“We’re building our own version of NASA’s Mission Control, to communicate with our own spacecraft,” said Christopher Goyne, a mechanical and aerospace engineering professor who serves as faculty adviser for the project. “Our students have a lot of work to accomplish prior to launch, and during the 6- to 12-month flight mission.”
The University of Virginia (UVA) reports that some of its engineering students are among those at other Commonwealth schools working on Amateur Radio satellites and matching ground stations to track them and collect data. UVA said its student-built satellite is set to go into space late next year aboard an International Space Station resupply vehicle for later deployment from the ISS. The UVA project will be part of a joint mission with other Virginia universities to conduct atmospheric density studies, to gain a better understanding regarding the rates at which low-orbiting spacecraft slow down and ultimately leave orbit when encountering the drag of the atmosphere’s outer edges.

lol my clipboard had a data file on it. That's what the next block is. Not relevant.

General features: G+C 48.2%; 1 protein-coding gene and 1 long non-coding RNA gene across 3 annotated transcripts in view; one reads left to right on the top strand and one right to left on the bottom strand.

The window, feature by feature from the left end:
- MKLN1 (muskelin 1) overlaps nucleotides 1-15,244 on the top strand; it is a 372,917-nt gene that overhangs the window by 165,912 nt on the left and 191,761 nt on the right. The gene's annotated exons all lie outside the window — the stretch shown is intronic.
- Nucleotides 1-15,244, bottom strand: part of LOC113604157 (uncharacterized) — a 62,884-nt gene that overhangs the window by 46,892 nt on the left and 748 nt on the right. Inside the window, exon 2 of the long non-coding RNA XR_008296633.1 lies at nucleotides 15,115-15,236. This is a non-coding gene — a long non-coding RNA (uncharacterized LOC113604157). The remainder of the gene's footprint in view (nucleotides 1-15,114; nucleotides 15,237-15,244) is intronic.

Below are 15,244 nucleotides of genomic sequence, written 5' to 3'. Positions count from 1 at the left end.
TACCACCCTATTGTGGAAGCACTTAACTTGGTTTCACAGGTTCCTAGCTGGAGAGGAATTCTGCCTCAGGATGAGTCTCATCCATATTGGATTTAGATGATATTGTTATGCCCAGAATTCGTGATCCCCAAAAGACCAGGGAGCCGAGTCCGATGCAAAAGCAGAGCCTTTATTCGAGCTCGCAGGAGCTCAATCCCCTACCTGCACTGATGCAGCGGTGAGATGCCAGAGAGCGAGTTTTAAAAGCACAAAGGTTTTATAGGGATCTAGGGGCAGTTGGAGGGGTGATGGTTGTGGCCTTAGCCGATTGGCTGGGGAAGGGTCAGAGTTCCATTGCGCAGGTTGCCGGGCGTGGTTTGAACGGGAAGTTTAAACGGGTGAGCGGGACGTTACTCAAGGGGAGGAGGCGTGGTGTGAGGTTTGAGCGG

via American Radio Relay League | Ham Radio Association and Resources http://ift.tt/2nKcn7w